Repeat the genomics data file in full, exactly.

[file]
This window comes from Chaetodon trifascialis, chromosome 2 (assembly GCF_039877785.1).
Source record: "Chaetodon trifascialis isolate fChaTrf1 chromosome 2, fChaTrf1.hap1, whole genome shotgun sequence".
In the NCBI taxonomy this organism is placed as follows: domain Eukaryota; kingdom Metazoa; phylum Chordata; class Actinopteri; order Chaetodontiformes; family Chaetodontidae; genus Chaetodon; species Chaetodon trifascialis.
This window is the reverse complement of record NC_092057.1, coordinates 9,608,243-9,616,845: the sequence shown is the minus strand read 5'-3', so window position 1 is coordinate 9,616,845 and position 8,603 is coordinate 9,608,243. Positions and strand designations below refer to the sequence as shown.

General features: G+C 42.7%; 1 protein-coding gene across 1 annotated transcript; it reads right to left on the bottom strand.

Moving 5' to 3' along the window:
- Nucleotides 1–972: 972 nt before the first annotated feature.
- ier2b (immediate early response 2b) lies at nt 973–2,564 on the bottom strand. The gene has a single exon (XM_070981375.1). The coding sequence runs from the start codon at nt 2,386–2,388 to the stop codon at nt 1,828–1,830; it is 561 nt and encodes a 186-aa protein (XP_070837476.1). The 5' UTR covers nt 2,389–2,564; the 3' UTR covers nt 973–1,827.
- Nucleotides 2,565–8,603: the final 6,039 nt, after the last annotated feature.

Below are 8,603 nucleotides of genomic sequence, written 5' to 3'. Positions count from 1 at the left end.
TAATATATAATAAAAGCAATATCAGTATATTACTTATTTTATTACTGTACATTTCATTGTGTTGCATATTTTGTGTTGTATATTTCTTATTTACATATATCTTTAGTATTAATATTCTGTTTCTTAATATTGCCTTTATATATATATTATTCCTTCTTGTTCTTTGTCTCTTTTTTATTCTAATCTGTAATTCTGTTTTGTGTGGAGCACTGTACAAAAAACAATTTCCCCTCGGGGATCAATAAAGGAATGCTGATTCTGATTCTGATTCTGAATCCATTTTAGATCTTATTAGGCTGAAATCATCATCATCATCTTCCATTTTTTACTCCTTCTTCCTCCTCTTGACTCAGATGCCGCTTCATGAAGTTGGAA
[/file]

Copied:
This window comes from Chaetodon trifascialis, chromosome 2 (assembly GCF_039877785.1).
Source record: "Chaetodon trifascialis isolate fChaTrf1 chromosome 2, fChaTrf1.hap1, whole genome shotgun sequence".
In the NCBI taxonomy this organism is placed as follows: domain Eukaryota; kingdom Metazoa; phylum Chordata; class Actinopteri; order Chaetodontiformes; family Chaetodontidae; genus Chaetodon; species Chaetodon trifascialis.
This window is the reverse complement of record NC_092057.1, coordinates 9,608,243-9,616,845: the sequence shown is the minus strand read 5'-3', so window position 1 is coordinate 9,616,845 and position 8,603 is coordinate 9,608,243. Positions and strand designations below refer to the sequence as shown.

General features: G+C 42.7%; 1 protein-coding gene across 1 annotated transcript; it reads right to left on the bottom strand.

Moving 5' to 3' along the window:
- Nucleotides 1–972: 972 nt before the first annotated feature.
- ier2b (immediate early response 2b) lies at nt 973–2,564 on the bottom strand. The gene has a single exon (XM_070981375.1). The coding sequence runs from the start codon at nt 2,386–2,388 to the stop codon at nt 1,828–1,830; it is 561 nt and encodes a 186-aa protein (XP_070837476.1). The 5' UTR covers nt 2,389–2,564; the 3' UTR covers nt 973–1,827.
- Nucleotides 2,565–8,603: the final 6,039 nt, after the last annotated feature.

Below are 8,603 nucleotides of genomic sequence, written 5' to 3'. Positions count from 1 at the left end.
TAATATATAATAAAAGCAATATCAGTATATTACTTATTTTATTACTGTACATTTCATTGTGTTGCATATTTTGTGTTGTATATTTCTTATTTACATATATCTTTAGTATTAATATTCTGTTTCTTAATATTGCCTTTATATATATATTATTCCTTCTTGTTCTTTGTCTCTTTTTTATTCTAATCTGTAATTCTGTTTTGTGTGGAGCACTGTACAAAAAACAATTTCCCCTCGGGGATCAATAAAGGAATGCTGATTCTGATTCTGATTCTGAATCCATTTTAGATCTTATTAGGCTGAAATCATCATCATCATCTTCCATTTTTTACTCCTTCTTCCTCCTCTTGACTCAGATGCCGCTTCATGAAGTTGGAA